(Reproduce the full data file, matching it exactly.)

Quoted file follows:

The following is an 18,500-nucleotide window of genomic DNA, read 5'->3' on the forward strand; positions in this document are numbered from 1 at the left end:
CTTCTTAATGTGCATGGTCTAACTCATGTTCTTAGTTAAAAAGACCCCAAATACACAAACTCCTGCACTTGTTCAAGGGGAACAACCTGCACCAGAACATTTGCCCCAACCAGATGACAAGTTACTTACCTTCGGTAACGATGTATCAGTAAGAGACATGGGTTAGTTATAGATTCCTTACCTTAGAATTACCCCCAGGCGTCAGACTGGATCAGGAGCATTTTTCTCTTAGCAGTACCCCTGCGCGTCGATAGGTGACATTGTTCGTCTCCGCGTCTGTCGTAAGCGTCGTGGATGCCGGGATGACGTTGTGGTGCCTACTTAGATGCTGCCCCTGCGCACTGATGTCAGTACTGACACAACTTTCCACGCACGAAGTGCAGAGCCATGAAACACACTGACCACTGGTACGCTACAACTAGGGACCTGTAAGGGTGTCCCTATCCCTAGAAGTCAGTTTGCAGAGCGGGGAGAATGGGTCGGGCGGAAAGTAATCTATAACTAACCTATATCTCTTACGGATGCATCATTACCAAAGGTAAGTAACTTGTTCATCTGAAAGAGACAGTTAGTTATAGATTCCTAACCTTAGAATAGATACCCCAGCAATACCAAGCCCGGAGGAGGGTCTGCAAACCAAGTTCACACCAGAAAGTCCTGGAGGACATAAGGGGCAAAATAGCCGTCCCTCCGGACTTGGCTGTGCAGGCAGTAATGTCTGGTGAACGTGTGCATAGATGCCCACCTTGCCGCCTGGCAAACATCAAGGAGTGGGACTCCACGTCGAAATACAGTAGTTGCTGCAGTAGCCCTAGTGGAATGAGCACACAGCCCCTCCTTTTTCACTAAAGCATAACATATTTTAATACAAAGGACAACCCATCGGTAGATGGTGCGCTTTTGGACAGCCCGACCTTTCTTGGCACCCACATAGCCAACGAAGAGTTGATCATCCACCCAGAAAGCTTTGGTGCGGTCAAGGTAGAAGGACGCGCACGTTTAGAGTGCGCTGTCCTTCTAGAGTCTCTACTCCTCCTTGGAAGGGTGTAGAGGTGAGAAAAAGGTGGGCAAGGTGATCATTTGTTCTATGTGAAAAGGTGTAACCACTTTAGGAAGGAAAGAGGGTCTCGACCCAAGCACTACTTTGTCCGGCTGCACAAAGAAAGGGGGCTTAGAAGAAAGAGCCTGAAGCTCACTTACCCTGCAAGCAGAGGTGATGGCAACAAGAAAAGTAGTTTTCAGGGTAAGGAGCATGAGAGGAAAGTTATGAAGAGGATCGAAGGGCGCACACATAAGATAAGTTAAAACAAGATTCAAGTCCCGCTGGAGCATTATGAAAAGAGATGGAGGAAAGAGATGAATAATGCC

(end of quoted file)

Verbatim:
The following is an 18,500-nucleotide window of genomic DNA, read 5'->3' on the forward strand; positions in this document are numbered from 1 at the left end:
CTTCTTAATGTGCATGGTCTAACTCATGTTCTTAGTTAAAAAGACCCCAAATACACAAACTCCTGCACTTGTTCAAGGGGAACAACCTGCACCAGAACATTTGCCCCAACCAGATGACAAGTTACTTACCTTCGGTAACGATGTATCAGTAAGAGACATGGGTTAGTTATAGATTCCTTACCTTAGAATTACCCCCAGGCGTCAGACTGGATCAGGAGCATTTTTCTCTTAGCAGTACCCCTGCGCGTCGATAGGTGACATTGTTCGTCTCCGCGTCTGTCGTAAGCGTCGTGGATGCCGGGATGACGTTGTGGTGCCTACTTAGATGCTGCCCCTGCGCACTGATGTCAGTACTGACACAACTTTCCACGCACGAAGTGCAGAGCCATGAAACACACTGACCACTGGTACGCTACAACTAGGGACCTGTAAGGGTGTCCCTATCCCTAGAAGTCAGTTTGCAGAGCGGGGAGAATGGGTCGGGCGGAAAGTAATCTATAACTAACCTATATCTCTTACGGATGCATCATTACCAAAGGTAAGTAACTTGTTCATCTGAAAGAGACAGTTAGTTATAGATTCCTAACCTTAGAATAGATACCCCAGCAATACCAAGCCCGGAGGAGGGTCTGCAAACCAAGTTCACACCAGAAAGTCCTGGAGGACATAAGGGGCAAAATAGCCGTCCCTCCGGACTTGGCTGTGCAGGCAGTAATGTCTGGTGAACGTGTGCATAGATGCCCACCTTGCCGCCTGGCAAACATCAAGGAGTGGGACTCCACGTCGAAATACAGTAGTTGCTGCAGTAGCCCTAGTGGAATGAGCACACAGCCCCTCCTTTTTCACTAAAGCATAACATATTTTAATACAAAGGACAACCCATCGGTAGATGGTGCGCTTTTGGACAGCCCGACCTTTCTTGGCACCCACATAGCCAACGAAGAGTTGATCATCCACCCAGAAAGCTTTGGTGCGGTCAAGGTAGAAGGACGCGCACGTTTAGAGTGCGCTGTCCTTCTAGAGTCTCTACTCCTCCTTGGAAGGGTGTAGAGGTGAGAAAAAGGTGGGCAAGGTGATCATTTGTTCTATGTGAAAAGGTGTAACCACTTTAGGAAGGAAAGAGGGTCTCGACCCAAGCACTACTTTGTCCGGCTGCACAAAGAAAGGGGGCTTAGAAGAAAGAGCCTGAAGCTCACTTACCCTGCAAGCAGAGGTGATGGCAACAAGAAAAGTAGTTTTCAGGGTAAGGAGCATGAGAGGAAAGTTATGAAGAGGATCGAAGGGCGCACACATAAGATAAGTTAAAACAAGATTCAAGTCCCGCTGGAGCATTATGAAAAGAGATGGAGGAAAGAGATGAATAATGCC